Tokyo (ANTARA News/AFP) - Disaster-weary Japan was rattled on Friday by another strong seabed quake with a magnitude of 6.3, which triggered a temporary tsunami warning and sent people diving for cover.

The quake struck in the Pacific Ocean not far from the epicentre of the March 11 quake-tsunami disaster that killed more than 20,000 people and triggered the world`s worst nuclear crisis since Chernobyl 25 years ago.

Sirens again wailed along the devastated northeast coast, where people have been terrified by hundreds of aftershocks over the past five months, and the quake also caused buildings to sway across Tokyo.

The tremor struck 283 kilometres (175 miles) northeast of Tokyo and 99 km southeast of tsunami-hit Sendai city at a depth of about 43 km at 2:36 pm (0536 GMT), according to the US Geological Survey.

Japan`s meteorological agency measured the quake at a magnitude of 6.8.

The agency also issued a 50-centimetre tsunami warning but called it off after only very small waves were seen lapping at the coast.

The operator of the crippled Fukushima nuclear plant, Tokyo Electric Power Company (TEPCO), quickly said there were no reports of fresh damage or abnormalities after the latest quake.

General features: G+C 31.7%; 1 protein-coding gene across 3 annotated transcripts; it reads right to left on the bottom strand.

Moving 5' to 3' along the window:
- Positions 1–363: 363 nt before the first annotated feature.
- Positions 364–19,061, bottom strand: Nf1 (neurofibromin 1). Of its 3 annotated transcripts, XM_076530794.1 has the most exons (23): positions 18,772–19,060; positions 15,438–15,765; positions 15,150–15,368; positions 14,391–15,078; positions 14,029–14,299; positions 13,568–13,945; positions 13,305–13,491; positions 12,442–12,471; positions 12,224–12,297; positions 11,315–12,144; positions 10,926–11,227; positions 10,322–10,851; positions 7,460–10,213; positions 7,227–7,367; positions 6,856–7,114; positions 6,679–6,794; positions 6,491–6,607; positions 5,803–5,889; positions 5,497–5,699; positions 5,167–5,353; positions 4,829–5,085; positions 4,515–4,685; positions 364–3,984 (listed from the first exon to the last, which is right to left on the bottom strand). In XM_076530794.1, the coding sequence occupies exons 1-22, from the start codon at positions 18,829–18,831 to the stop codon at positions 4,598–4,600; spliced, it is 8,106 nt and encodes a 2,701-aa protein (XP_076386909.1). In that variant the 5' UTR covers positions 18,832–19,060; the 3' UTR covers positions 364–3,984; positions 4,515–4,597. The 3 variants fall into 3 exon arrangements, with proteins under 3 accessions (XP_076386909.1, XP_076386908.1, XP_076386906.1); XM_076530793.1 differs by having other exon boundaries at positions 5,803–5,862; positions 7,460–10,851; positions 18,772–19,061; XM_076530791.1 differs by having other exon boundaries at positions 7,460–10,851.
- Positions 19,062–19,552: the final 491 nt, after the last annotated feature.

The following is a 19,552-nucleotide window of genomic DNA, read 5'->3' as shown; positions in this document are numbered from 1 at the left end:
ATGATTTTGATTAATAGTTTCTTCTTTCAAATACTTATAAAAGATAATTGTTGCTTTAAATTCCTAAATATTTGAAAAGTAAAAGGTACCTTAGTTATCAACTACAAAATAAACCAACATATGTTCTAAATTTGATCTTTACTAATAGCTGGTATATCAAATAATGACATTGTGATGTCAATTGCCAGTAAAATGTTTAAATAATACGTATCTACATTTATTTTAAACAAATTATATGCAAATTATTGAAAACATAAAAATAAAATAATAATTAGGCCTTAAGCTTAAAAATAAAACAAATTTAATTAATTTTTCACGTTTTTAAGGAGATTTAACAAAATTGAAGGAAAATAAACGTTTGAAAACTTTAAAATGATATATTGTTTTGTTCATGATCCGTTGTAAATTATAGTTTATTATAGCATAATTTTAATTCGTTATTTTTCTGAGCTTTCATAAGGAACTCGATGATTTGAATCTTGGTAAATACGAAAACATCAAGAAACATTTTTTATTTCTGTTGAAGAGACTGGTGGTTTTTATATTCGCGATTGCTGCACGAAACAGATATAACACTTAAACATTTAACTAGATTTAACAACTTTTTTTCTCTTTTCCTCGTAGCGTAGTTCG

TEPCO spokeswoman Ai Tanaka told AFP that emergency workers were briefly evacuated but that "there is no abnormality in our cooling operations at the plant. Radiation gauges did not show any abnormal change either."

The Pacific Tsunami Warning Center said there was no threat of a destructive widespread tsunami in the broader Pacific Ocean.

In the coastal city of Ishinomaki, where more than 4,000 people were killed in the March 11 disaster, tsunami sirens wailed, buildings shook strongly and some office workers dived for cover under their desks.

Hours after the quake there were no reports of injuries or damage.

"We called on citizens through the disaster public address system to evacuate to high ground," Yumi Sato, a spokeswoman for the Ishinomaki City Office, said by telephone.

"Inside the city office, no objects fell down due to the quake. But it shook very much and a number of employees hid below their desks because we all remembered the March earthquake."

Japan, located at the junction of four tectonic plates, experiences 20 percent of the strongest quakes recorded on Earth each year.

Akira Nagai, director of earthquake and tsunami monitoring at the Meteorological Agency, told a news conference: "We assume it was an aftershock of the (March 11) Tohoku-Pacific earthquake. We urge you to remain aware that aftershocks may continue actively for the time being."

Editor: Priyambodo RH
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